DREAM IN THE FLESH by Dan Levin

DREAM IN THE FLESH

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KIRKUS REVIEW

A fervent, first person testament records the tumescent soulsickness of David Hyatt, from undergraduate days at Oberlin to the present when he finds the answer to his restless search. An orphan, Dave takes a certain refuge in Beatrice- in her soft sympathy and her humility- and he marries her when she follows him from the midwest to California. A job in Washington as an analyst heightens his discontent- with himself- with the world-and with the sacrificial Beatrice, and enlistment in the Marines is a welcome release. The end of the war takes him back to Beatrice and Washington, but the old discontent prevails and he breaks with both and heads for Europe. London brings an affair with Norah (a whore- a pregnant one at that) and when she disappears, he realizes that ""the image of a love and a security"" is only to be found in himself.... A lesson learned, the hard way and the long way round, the confusion of the ideal and the instinctual, this is all verbalized with few controls and few refinements.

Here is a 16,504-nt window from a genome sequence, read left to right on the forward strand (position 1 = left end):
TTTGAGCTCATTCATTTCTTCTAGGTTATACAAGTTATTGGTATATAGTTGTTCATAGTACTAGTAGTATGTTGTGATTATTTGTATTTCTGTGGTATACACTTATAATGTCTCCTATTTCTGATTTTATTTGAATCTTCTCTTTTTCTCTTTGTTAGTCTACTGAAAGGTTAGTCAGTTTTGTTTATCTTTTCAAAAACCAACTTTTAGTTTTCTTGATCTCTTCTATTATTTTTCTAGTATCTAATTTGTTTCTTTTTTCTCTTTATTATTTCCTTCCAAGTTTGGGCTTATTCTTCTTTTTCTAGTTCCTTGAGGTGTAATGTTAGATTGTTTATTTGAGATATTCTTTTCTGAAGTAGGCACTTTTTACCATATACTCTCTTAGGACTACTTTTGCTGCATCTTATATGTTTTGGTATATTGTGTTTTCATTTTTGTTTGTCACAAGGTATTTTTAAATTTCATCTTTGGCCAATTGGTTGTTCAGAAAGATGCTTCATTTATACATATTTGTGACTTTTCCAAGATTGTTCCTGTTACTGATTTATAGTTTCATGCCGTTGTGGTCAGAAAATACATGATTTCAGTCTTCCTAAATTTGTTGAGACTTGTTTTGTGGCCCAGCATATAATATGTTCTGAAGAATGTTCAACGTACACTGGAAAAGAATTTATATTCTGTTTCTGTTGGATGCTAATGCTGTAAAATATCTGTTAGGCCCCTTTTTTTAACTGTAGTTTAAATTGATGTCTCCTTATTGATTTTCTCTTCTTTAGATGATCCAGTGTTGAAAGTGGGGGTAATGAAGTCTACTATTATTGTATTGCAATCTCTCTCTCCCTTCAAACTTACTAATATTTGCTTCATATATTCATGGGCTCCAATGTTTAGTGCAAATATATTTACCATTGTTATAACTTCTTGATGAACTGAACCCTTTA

Pub Date: April 17th, 1953
Publisher: Putnam